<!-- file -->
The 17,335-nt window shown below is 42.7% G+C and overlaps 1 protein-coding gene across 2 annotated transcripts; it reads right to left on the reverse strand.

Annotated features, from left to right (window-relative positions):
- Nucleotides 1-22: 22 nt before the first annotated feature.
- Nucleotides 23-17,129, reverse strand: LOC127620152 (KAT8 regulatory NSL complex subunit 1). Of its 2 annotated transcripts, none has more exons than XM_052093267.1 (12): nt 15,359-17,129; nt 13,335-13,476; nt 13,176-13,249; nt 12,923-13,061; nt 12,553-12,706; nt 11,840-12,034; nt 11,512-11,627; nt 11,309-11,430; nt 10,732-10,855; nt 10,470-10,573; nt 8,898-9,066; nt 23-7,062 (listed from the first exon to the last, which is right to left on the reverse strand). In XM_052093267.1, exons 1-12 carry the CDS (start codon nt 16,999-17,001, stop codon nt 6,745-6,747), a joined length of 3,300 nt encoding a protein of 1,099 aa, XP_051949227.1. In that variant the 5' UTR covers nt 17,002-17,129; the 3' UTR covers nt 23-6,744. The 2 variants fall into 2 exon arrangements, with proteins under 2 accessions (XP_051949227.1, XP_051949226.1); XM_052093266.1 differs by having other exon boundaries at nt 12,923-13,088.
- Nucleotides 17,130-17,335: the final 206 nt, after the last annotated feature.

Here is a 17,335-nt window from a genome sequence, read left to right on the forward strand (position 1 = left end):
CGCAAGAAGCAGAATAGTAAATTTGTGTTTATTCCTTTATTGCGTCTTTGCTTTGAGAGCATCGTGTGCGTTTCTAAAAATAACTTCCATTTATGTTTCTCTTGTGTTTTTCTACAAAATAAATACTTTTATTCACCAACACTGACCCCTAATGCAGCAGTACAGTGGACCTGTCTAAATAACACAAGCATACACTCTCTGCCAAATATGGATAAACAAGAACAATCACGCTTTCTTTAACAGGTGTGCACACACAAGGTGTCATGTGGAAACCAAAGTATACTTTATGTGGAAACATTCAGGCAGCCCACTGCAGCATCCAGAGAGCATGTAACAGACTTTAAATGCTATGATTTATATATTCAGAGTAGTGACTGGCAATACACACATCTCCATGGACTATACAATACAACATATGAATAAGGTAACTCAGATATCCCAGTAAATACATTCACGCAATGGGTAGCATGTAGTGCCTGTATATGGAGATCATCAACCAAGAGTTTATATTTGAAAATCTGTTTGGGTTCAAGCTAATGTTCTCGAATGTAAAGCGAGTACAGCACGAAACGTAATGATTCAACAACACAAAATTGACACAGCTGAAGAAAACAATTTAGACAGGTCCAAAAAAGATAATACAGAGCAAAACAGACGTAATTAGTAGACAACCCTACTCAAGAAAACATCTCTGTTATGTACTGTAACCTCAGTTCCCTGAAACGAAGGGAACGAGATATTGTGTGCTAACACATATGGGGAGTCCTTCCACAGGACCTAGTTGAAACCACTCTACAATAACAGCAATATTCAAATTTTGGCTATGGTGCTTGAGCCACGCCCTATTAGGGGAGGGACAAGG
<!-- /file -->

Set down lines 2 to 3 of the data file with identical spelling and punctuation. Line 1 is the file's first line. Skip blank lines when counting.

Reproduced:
Annotated features, from left to right (window-relative positions):
- Nucleotides 1-22: 22 nt before the first annotated feature.